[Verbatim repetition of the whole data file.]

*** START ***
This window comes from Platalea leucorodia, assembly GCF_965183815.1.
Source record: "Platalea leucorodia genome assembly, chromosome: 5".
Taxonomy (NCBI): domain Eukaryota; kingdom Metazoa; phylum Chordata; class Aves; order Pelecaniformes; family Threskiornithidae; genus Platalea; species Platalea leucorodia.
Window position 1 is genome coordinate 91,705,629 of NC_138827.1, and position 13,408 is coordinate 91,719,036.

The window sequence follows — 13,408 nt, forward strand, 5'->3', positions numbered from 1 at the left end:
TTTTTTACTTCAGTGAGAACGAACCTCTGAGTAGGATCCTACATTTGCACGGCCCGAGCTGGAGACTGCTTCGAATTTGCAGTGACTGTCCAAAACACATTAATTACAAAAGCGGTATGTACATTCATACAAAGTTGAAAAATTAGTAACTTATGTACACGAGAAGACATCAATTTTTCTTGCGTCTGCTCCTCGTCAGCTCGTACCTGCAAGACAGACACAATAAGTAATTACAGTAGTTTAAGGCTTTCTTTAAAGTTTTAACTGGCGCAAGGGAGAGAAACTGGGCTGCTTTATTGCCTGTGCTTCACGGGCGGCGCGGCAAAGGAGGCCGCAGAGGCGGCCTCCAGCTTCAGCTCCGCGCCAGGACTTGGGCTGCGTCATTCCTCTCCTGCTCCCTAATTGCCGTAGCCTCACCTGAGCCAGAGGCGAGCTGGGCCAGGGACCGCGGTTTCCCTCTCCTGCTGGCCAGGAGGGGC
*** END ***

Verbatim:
This window comes from Platalea leucorodia, assembly GCF_965183815.1.
Source record: "Platalea leucorodia genome assembly, chromosome: 5".
Taxonomy (NCBI): domain Eukaryota; kingdom Metazoa; phylum Chordata; class Aves; order Pelecaniformes; family Threskiornithidae; genus Platalea; species Platalea leucorodia.
Window position 1 is genome coordinate 91,705,629 of NC_138827.1, and position 13,408 is coordinate 91,719,036.

The window sequence follows — 13,408 nt, forward strand, 5'->3', positions numbered from 1 at the left end:
TTTTTTACTTCAGTGAGAACGAACCTCTGAGTAGGATCCTACATTTGCACGGCCCGAGCTGGAGACTGCTTCGAATTTGCAGTGACTGTCCAAAACACATTAATTACAAAAGCGGTATGTACATTCATACAAAGTTGAAAAATTAGTAACTTATGTACACGAGAAGACATCAATTTTTCTTGCGTCTGCTCCTCGTCAGCTCGTACCTGCAAGACAGACACAATAAGTAATTACAGTAGTTTAAGGCTTTCTTTAAAGTTTTAACTGGCGCAAGGGAGAGAAACTGGGCTGCTTTATTGCCTGTGCTTCACGGGCGGCGCGGCAAAGGAGGCCGCAGAGGCGGCCTCCAGCTTCAGCTCCGCGCCAGGACTTGGGCTGCGTCATTCCTCTCCTGCTCCCTAATTGCCGTAGCCTCACCTGAGCCAGAGGCGAGCTGGGCCAGGGACCGCGGTTTCCCTCTCCTGCTGGCCAGGAGGGGC